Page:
Thursday, March 29, 2007

Reason, Reason Everywhere

When Dolly the sheep's life was announced in 1997, few thought of her as the Brave New World of meat consumption (itself a small cause for hope I guess). But many interesting posts to the blog recently on eating meat and responding to climate change have had me thinking about just how complicated being an omnivore is in our culture--and how much more complicated it is about to become. Companies like ViaGen have been arguing for years that cloning livestock might eliminate major sources of uncertainty in animal production and thereby reduce the moral and environmental costs that mass animal agriculture represents. For example, hatching only the chickens that are able to thrive in the confinement houses Pilgrim's Pride, Tyson, and the others maintain may be a way to reduce cruelty (it may even be the most profitable way). From my own experience with the Clean Water Act in the Chesapeake Bay watershed, I can attest that making the use of phosphorous- and nitrogen-reducing chickens feasible for growers can be a big positive for a watershed.

But it is experiences like that which have me worried lately. I may have just enabled a bad industry to last longer. Americans don't seem to understand it is their very existence that equals environmental and moral tradeoffs. You want to begrudge Al Gore a 10,000 square foot house? It smells a little envious to me. If you don't eat meat (and I don't either, for 12 years), how much fossil energy does it take to bring you avocados or apples in January? If you've ever eaten locally for a winter (and I did so once), how many Americans do you see doing it long term? How many could afford to? Should you feed your infant only locally grown food? If the answer is yes to all of those, does that make ending subsidies to energy-intensive agriculture into a moral issue? I think so, but I'll bet there is someone reading this blog who could convince me it is not. Of the few people I know personally who are within, say, 200% of the poverty line, none of them are vegan. We have complicated modes of being good citizens and respecting nature here: we buy Priuses and point out hypocrites--but usually only hypocrites who are richer.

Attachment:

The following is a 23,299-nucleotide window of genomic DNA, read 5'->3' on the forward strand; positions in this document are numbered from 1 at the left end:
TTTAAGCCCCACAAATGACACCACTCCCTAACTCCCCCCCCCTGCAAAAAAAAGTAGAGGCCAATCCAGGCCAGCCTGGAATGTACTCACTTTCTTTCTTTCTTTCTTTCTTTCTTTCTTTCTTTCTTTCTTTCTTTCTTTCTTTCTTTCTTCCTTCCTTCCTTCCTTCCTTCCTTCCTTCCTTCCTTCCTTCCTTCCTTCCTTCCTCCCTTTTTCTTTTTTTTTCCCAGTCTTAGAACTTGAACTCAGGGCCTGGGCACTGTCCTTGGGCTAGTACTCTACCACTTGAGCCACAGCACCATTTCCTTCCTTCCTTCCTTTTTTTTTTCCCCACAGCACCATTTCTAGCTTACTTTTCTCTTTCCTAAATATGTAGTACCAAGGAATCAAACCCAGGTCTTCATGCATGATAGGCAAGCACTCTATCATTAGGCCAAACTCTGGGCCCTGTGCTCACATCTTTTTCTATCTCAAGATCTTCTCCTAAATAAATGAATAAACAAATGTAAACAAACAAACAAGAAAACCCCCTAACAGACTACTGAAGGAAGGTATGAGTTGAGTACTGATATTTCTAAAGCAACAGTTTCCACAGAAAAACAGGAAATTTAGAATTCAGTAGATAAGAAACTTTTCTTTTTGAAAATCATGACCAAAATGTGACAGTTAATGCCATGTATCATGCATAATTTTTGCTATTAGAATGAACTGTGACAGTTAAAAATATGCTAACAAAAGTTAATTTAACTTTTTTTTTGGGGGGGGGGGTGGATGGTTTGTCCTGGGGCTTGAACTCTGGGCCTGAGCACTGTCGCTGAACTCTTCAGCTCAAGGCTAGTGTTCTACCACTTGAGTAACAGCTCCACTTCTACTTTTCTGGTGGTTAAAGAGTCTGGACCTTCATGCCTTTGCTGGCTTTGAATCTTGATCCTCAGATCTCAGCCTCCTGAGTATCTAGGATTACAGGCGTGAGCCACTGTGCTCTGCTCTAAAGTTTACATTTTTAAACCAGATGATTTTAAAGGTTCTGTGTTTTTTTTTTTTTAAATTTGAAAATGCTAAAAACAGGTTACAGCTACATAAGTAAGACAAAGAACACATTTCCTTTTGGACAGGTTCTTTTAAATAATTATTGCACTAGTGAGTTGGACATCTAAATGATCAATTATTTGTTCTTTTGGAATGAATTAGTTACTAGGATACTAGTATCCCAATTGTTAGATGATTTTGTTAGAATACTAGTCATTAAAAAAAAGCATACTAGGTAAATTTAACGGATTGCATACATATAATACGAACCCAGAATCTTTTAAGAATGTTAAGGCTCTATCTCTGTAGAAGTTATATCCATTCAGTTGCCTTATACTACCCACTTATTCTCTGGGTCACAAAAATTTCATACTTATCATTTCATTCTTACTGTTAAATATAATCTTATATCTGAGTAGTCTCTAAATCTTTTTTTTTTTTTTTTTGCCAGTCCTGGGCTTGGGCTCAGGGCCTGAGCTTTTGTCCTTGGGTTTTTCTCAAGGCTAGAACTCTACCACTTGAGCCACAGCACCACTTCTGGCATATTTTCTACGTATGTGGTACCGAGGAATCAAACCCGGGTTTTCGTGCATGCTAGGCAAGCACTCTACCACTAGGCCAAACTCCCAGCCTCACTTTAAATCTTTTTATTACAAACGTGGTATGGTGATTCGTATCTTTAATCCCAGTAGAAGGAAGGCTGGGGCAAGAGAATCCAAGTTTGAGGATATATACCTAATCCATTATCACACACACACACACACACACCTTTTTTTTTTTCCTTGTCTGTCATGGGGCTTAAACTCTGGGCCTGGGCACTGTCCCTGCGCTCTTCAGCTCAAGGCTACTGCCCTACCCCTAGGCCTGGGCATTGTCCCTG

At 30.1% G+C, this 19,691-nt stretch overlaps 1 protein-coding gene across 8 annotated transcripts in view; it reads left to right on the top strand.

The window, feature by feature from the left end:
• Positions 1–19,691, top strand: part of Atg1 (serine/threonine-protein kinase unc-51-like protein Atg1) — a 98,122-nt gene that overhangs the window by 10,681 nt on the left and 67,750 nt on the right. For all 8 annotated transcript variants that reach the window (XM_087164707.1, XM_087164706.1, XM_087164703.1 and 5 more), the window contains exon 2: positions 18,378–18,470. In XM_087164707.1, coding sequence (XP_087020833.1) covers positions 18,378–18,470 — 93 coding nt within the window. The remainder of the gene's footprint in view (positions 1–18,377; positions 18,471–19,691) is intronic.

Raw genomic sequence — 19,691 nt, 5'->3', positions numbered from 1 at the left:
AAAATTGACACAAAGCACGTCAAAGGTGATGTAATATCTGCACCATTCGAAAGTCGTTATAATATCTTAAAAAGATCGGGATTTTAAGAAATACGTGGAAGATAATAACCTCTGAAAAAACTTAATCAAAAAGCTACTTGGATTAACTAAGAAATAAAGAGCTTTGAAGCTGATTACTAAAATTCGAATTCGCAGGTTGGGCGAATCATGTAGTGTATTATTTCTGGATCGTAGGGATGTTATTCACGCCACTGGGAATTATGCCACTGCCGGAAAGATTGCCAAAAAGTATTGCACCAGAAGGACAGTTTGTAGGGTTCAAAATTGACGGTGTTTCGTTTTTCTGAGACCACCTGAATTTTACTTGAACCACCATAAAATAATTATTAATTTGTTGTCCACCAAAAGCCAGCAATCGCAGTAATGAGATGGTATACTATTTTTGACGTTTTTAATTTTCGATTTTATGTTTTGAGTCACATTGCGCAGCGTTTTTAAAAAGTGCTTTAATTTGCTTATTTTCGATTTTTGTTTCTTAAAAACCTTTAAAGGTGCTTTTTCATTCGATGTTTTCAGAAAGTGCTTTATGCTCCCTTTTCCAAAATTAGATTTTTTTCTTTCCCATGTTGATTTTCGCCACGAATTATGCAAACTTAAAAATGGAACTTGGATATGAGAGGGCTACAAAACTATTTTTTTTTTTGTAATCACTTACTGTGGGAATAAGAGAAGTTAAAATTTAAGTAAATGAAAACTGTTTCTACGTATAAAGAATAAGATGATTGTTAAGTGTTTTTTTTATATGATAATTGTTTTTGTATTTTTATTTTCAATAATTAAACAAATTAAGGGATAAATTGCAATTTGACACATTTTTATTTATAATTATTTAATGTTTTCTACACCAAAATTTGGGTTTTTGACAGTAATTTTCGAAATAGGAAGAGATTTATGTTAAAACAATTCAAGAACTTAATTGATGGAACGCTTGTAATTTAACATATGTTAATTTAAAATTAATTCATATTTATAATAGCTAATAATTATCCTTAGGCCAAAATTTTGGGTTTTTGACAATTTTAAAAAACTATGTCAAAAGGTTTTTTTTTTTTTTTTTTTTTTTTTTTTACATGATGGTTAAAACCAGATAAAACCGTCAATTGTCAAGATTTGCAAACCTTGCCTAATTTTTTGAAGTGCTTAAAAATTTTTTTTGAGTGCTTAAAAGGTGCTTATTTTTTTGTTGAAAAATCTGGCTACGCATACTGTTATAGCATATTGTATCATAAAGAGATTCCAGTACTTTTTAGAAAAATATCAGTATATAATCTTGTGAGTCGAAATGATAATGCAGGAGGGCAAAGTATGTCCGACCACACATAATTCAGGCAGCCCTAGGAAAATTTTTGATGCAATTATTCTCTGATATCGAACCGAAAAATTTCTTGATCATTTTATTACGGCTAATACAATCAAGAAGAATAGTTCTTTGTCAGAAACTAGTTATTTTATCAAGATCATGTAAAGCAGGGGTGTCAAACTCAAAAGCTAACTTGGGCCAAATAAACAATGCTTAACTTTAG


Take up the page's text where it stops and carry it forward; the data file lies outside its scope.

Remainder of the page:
When FDA found at the end of 2006 that, from its research, it had no basis for requiring the labelling of cloned meat, bloggers and others dwelled on the question for a few minutes. Lots of high rhetoric flew and people pontificated about the morality or efficiency of cloning, disclosure, and the spectrum of issues in between. Nobody I read came right out and admitted they were befuddled by the number of variables that were beginning to intertwine in our talk about "sustainability" and cruelty-free food.

Of course, FDA never said it was "safe" to shift US livestock markets to cloned subjects. And the truth is, our ability to manipulate genetic events at the molecular level is dwarfed by our ambitions to do so. It seems that clones, at least for now, have serious health problems and die prematurely at much higher rates than real offspring. Should these problems be worked out by an eventual "perfection" of cloning technology, how should the ethical omnivore respond? Is buying cloned meat an incentive for (or reward for having conducted) such lethal research or is it the support of a potentially more sustainable form of mass agriculture that reduces cruelty? In my view, practical reason may be losing its bite in the face of these dilemmas.